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Five student leaders at The University of Texas-Pan American were honored during the Salute the Leaders Award Luncheon held April 17 as part of the annual National Student Leadership Week April 14 – 19. Now in its fourth year, the program hosted by the UTPA Student Leadership Academy and Program, honors outstanding university students for campus and community involvement. Students are nominated based on academic achievement, demonstrated leadership, and/or service to the community. Forty-four students were nominated. Featured are award recipients Melissa Hernández, graduate student in occupational therapy, from Pharr; Cruz Ríos, senior communications major, from Edinburg; Diana Cepeda, senior biology major, from Los Fresnos; and María Hinojosa, senior bilingual education major, from Donna. Not pictured is James Berglund, senior biology major, from Corpus Christi. For more information on the Student Leadership Academy, contact Amy Martin, program coordinator, at 956/381-2262.

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Gov. Perry orders flags at half-staff in memory of Lena Guerrero of Mission, who was first woman and first minority to serve on Texas Railroad Commission

Texas Speaker of the House Tom Craddick, R-Midland, will be honored on Wednesday, April 30 by South Texas College at its Pecan Campus in McAllen. The event, which is free and open to the public, represents a major coup for the community college because as speaker, Craddick is one of the three most powerful men in the Texas Legislature, along with Gov. Rick Perry and Lt. Gov. David Dewhurst, also both Republicans. Craddick’s visit also represents his first public venture into South Texas after he helped significantly fund the successful reelection bids in March by Rep. Aaron Peña, D-Edinburg, and Rep. Ismael “Kino” Flores, D-Palmview. Both South Texas Democrats were roundly criticized for being loyal to Craddick and some of his policies, including a controversial plan which was blamed for costing the Rio Grande Valley an additional congressional seat, and with it, hundreds of millions of dollars annually in federal funds. However, Peña and Flores opposed Craddick’s congressional redistricting efforts, and countered that by being loyal to Craddick, South Texas has picked up large increases in state funding and programs at higher levels than many other regions of the state.

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In a spirited ceremony “a la Bobcat-style,” Edinburg High School was honored on Wednesday, April 22, by the College Board with a 2008 College Board Inspiration Award and a check for $25,000 at a special assembly. EHS is one of three schools in the nation to receive the coveted 2008 award. Featured accepting the 2008 College Board Inspiration Award at the event, from left, are: ECISD Trustee Robert Peña; Gabriel Luna, Jarrod Salaiz, and Cassandra Sáenz, EHS student leaders; Peter Negroni, College Board Senior Vice president; ECISD Trustee David Torres; and ECISD Trustee and Vice President Omar Palacios. See story later in this posting.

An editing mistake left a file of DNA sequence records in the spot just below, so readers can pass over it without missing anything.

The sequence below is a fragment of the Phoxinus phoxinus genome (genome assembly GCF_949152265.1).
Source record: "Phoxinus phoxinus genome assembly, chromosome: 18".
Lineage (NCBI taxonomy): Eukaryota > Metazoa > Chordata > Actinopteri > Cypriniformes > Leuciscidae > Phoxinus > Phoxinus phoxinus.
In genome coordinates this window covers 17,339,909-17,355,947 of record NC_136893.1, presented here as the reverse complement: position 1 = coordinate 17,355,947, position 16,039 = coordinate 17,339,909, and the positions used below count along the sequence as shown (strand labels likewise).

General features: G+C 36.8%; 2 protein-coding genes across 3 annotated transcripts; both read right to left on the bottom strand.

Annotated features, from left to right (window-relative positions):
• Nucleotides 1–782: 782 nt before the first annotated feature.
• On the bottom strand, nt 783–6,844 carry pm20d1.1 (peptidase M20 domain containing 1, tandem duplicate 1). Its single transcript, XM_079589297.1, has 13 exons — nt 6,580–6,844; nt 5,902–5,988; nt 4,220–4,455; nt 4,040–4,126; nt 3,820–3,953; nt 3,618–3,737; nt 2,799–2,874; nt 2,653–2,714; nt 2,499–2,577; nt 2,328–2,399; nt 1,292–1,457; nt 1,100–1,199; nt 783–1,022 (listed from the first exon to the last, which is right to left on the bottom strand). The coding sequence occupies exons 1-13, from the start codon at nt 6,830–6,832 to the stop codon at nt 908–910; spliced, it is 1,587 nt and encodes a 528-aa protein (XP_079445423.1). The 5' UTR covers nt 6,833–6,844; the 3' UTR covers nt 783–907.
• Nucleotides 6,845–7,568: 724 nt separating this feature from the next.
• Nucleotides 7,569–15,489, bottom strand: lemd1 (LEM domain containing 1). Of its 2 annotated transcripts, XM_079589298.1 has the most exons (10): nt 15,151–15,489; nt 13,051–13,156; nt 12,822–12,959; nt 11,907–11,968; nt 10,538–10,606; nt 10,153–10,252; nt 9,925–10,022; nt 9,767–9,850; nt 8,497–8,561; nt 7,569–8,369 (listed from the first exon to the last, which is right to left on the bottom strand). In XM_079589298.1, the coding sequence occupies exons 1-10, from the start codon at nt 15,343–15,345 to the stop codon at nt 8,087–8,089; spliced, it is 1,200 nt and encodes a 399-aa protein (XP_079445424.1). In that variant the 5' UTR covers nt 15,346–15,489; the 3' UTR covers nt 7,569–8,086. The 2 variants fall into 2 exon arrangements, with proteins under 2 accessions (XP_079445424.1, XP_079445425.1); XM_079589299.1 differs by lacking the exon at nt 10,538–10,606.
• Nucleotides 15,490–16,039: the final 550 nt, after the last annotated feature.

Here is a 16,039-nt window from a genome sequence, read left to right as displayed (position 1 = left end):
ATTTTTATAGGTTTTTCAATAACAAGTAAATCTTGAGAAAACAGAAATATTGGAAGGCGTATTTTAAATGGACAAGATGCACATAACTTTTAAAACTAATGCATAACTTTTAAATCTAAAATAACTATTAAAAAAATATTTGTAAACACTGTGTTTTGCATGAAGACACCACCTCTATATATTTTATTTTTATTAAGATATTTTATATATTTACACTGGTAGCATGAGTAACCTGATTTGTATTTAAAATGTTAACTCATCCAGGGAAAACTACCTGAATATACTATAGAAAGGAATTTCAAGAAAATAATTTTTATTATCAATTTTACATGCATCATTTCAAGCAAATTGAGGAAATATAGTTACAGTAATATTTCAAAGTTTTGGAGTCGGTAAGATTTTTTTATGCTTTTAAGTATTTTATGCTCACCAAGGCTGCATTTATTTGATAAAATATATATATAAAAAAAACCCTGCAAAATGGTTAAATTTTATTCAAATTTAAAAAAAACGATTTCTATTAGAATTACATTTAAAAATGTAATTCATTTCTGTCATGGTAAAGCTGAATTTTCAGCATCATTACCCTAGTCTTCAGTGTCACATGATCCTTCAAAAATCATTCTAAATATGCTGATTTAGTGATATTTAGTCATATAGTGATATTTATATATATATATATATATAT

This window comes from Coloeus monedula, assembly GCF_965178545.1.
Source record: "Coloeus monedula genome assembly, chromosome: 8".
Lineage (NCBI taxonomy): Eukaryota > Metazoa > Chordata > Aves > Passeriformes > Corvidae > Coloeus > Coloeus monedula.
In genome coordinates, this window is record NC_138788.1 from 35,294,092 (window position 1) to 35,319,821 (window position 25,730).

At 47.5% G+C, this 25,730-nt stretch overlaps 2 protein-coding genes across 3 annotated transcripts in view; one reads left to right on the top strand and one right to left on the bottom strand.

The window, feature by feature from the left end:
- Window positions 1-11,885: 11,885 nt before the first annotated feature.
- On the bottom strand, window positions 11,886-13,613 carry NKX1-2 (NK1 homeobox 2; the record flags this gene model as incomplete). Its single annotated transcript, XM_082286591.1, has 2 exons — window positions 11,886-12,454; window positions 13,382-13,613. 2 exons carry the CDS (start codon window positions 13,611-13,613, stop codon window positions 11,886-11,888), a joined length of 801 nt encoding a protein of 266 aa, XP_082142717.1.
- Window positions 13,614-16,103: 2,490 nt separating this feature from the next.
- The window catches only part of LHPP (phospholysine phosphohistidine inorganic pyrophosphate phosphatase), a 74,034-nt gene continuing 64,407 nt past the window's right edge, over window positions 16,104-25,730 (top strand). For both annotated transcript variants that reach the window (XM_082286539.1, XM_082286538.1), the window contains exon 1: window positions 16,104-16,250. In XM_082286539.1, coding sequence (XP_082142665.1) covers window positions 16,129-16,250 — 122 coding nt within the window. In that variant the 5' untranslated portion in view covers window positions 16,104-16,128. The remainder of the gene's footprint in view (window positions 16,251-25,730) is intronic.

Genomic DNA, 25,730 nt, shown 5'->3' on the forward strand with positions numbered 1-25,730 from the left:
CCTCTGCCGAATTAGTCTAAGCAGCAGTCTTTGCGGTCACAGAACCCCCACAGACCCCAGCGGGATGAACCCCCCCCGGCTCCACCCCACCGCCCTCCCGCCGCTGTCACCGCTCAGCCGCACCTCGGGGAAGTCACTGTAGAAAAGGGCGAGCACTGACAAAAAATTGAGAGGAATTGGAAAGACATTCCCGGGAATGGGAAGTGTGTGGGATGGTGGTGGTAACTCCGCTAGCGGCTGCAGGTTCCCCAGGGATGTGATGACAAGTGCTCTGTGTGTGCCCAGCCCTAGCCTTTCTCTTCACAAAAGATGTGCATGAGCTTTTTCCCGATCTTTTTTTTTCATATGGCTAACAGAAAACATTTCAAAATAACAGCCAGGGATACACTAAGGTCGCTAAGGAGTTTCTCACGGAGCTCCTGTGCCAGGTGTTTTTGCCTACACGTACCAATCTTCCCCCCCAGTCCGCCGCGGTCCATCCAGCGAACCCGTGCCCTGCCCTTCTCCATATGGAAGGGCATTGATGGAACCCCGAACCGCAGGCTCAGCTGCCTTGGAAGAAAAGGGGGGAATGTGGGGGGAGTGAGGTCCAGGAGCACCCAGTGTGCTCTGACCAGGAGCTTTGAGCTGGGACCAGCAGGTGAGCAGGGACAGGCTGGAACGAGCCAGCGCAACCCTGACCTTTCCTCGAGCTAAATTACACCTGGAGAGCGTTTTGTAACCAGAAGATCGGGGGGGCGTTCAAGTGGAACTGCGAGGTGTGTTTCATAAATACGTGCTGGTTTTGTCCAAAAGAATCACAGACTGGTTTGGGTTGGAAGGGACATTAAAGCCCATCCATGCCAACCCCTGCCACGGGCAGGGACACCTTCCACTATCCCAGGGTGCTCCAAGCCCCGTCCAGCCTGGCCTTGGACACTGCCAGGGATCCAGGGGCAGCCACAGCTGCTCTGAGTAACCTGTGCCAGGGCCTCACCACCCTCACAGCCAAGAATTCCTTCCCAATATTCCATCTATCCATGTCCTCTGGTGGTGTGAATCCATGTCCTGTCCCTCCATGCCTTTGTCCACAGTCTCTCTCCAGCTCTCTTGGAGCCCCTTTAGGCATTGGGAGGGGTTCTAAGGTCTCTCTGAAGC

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Small business owners from not only South Texas but from as far away as Georgia joined faculty and staff members at The University of Texas-Pan American April 16-17 to learn how to successfully identify and pursue government contract opportunities with the U.S. Department of Health and Human Services (HHS). Participating in the workshop hosted by UT-Pan American, and co-sponsored by the Office of Small and Disadvantaged Business Utilization (OSDBU) and the U.S. Department of Health and Human Services (HHS), which contracted with RGF Consulting Corporation (RGFCC) to conduct the workshop were, from left: Cassandra Ford, presenter, RGFCC; Clarence Randall Jr., OSDBU; Teneshia G. Alston, HSS; Deborah Walker-Sewell, RGFCC; Dr. Wendy Lawrence-Fowler, UTPA vice president for Research and Sponsored Projects; Felicia Gaston, presenter, F.M. Gaston Associates; Theresa Bailey, UTPA director of Sponsored Projects; and Robert Flowers Jr., presenter and RGFCC president/CEO. See story later in this posting.

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Rep. Verónica Gonzáles, D-McAllen, recently addressed the membership of Us Too – McAllen Chapter, a prostrate cancer support group, as a guest speaker to deliver her message of hope for advancing cancer research in Texas at the Edinburg Regional Medical Center. “Statistics are well known, but they are no less shocking,” said Gonzáles. “These men and their families are the lucky ones.” Among the most shocking statistics state that in Texas; one in four deaths is caused by cancer. A new case of prostate cancer occurs ever 2.5 minutes and a man dies from prostrate cancer every 19 minutes. The estimated total cost of cancer in Texas is $30 billion a year. Gonzáles shared with the audience of cancer survivors her hope with the success of Texans’ efforts to approve the landmark creation of the Cancer Prevention and Research Institute of Texas. See story later in this posting.